Conveyancing and Property Law

Home / Conveyancing and Property Law

Stamp duty on second homes is set to rise on 1 April 2016. The increase was announced by the government last year and will be a surcharge of 3% of stamp duty land tax on purchases of additional homes. The measure is aimed at curbing the rapid growth of private landlord buy-to-lets, but it affects all second-homes purchasers. People buying a second home will have to pay the 3% stamp duty surcharge in addition to the stamp duty ordinarily payable, even if...

From April 2015 some of the biggest changes we have seen to the pension system have come into force. These changes are making it possible for people to take pension benefits from personal pensions without having to buy an annuity. Put simply, people will be able to withdraw what they like from their personal pension. Commentators are expecting many investors to be tempted to look into the buy-to-let property sector. Property solicitor, Katy Kernahan, explains why: Investor interest appears to be on the...

Tenancy Deposit Protection (TDP) is a system whereby Assured Shorthold Tenancies (AST’s) have their deposit protected. Deposits are required to be registered by the landlord with a relevant scheme within 30 days from the date of receipt. Furthermore, it is a requirement that prescribed information must be given to the tenant within that same time period. Failure to register the deposit or give the prescribed information can result in the following sanctions: A court order that the deposit is returned or...

Property lawyer, Terese Kingman, examines the concept of Title Indemnity Insurance and explains when it might be required in a Conveyancing transaction. You may find when you are buying a property that your lawyer advises that there is a defect on the title of the property. This is something which might prevent you from being in a position to use or enjoy the property to its full potential, for example, there may have been building works carried out but the seller...

Impending tax and benefit changes will require residential landlords to adopt a change of approach to their property lets. Slee Blackwell’s Terese Kingman and Iain Robinson review the new rules, their effect, and possible solutions for landlords. Landlords who let to benefit-dependent tenants need to be aware that Universal credit will soon start to replace a number of benefits, including housing benefit. Importantly, the housing component of this will not be as generous as housing benefit has been and it will...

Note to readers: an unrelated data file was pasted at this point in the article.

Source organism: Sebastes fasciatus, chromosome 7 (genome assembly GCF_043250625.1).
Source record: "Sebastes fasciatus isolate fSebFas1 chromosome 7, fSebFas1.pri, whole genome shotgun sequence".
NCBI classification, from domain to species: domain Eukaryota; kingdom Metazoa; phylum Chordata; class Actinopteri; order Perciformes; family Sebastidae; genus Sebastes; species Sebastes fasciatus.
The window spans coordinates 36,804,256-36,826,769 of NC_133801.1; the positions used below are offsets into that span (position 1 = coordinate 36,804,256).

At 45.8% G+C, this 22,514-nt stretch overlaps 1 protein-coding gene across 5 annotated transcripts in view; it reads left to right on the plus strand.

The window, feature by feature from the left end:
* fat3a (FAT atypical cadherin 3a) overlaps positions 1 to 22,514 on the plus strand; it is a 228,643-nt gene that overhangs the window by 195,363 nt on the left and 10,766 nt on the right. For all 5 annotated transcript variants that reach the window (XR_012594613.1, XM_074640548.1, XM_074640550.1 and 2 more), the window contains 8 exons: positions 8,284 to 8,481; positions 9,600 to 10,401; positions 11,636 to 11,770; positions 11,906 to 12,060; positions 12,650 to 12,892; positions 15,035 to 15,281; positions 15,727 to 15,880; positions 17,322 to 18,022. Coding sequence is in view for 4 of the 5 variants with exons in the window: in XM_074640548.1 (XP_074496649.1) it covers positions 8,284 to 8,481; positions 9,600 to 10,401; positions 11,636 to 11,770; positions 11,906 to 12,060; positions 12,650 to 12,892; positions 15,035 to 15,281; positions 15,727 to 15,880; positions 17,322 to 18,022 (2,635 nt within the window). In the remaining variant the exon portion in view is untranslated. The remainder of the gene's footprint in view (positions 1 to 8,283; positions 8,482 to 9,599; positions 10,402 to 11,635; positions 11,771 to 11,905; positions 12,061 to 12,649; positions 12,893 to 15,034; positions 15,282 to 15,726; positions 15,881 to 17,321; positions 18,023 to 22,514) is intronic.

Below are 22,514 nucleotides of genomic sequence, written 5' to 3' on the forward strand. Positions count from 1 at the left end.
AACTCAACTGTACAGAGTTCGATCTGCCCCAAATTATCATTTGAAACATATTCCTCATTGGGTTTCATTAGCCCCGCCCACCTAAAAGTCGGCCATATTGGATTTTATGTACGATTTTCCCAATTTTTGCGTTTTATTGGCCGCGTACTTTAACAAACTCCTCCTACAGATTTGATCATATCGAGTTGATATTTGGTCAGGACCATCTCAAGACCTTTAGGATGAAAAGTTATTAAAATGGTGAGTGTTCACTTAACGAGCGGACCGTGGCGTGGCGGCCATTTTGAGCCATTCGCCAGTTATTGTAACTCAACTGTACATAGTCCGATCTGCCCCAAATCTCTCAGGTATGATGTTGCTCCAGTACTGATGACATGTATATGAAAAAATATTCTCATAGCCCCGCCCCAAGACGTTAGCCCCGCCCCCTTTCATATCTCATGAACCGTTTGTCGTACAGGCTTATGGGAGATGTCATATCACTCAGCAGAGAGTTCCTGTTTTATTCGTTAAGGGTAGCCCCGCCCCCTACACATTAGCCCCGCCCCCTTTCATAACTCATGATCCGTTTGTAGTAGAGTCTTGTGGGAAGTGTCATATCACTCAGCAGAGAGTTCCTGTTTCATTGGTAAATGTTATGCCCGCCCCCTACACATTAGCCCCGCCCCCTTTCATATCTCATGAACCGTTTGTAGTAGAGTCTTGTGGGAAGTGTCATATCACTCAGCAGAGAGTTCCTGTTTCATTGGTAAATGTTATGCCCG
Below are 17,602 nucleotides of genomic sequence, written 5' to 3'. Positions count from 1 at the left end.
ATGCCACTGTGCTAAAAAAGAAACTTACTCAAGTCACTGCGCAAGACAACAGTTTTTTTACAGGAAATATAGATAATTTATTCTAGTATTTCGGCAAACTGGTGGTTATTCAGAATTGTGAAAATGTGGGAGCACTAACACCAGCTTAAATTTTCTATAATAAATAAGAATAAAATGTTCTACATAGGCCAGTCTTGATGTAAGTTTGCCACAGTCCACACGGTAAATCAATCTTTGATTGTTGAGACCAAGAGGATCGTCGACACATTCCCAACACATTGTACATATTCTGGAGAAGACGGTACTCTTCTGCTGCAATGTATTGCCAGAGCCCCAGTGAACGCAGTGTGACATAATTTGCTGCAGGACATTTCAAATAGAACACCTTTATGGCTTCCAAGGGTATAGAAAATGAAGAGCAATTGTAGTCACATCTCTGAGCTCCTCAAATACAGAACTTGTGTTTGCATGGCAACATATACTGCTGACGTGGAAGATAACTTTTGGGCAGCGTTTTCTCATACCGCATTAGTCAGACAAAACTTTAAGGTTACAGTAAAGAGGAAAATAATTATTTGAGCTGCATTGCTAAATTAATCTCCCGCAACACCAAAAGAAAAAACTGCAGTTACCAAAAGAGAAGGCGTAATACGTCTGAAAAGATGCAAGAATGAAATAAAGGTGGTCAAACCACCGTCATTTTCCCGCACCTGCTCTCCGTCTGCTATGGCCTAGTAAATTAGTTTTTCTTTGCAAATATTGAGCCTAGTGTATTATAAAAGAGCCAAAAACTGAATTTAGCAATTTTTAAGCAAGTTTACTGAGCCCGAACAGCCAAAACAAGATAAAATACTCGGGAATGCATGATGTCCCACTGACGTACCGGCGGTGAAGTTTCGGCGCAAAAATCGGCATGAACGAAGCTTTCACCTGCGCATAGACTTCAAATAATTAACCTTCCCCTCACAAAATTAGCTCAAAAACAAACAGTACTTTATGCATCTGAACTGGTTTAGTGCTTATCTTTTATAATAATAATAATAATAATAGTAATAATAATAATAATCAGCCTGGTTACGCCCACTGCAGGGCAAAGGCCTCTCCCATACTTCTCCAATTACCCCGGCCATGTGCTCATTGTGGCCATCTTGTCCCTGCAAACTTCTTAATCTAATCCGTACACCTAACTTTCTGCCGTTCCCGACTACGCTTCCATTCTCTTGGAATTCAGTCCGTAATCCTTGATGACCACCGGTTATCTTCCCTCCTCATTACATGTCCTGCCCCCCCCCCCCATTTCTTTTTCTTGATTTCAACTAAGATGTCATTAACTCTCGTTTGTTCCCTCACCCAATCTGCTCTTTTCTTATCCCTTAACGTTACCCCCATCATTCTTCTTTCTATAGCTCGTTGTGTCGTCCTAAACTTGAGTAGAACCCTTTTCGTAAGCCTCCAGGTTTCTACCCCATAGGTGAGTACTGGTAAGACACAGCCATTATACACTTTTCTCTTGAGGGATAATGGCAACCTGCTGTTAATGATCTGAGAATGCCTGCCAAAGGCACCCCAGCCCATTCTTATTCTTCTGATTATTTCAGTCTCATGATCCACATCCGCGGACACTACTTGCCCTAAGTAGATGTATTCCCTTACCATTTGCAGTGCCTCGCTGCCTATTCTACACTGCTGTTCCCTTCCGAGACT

Does a Landlord have a remedy against an Insolvent Tenant Insolvency is becoming more common. Official figures indicate that personal insolvencies - bankruptcy orders, debt relief orders and individual voluntary arrangements - rose from approximately 8,000 in 2002 to approximately 35,000 in 2010. A bankrupt person’s assets are controlled by a trustee in bankruptcy. As a result, the bankrupt may be unable to sell his assets or access his bank accounts. Instead, the trustee settles the debts and liabilities of the bankrupt...

Conveyancer, Terese Kingman, looks at a new energy efficiency initiative for residential property The Government’s new initiative to encourage homeowners to improve the energy efficiency of their homes was introduced in January this year. The idea is that Green Deal home improvements will help reduce the average homeowner’s heating bill. The improvements include: Replacement windows Draught proofing gaps around windows, doors, pipework Loft insulation, as heat rises and could escape through the loft Replacing an old boiler External and internal wall insulation ...

Property Solicitor, John Pearn examines the legal issues of entering into a solar panel lease It’s increasingly common for homeowners to lease part of their roof to an energy company who installs solar panels. However, there are a few legal points that a prudent homeowner should consider before going ahead. Owners often overlook the fact that they need the consent of their lender if they are to enter into such a solar power lease. Before consent is granted lenders will need to...

Property Lawyer, Terese Kingman looks at the remedies available to a lender if a borrower defaults on mortgage repayments. There are various remedies available to a mortgagee, or lender, if a mortgagor, or borrower, defaults on mortgage repayments. The usual mortgage scenario involves the borrower making financial payments to the lender in respect of money advanced to purchase a home. The property itself is used as security for the borrowing. If a borrower defaults on paying the mortgage instalments the lender can sue...

Squatting in a residential building as a long-term trespasser became a criminal offence as of 1 September 2012. How might this affect you? The displaced homeowner Before, squatters might take up occupation in your house when you were on holiday or in hospital. This was uncommon, but distressing. Bold squatters might assert ‘squatters’ rights’ and uncertain homeowners would at the very least have to swear an oath as to their position before bailiffs could be called in. Now such an act would...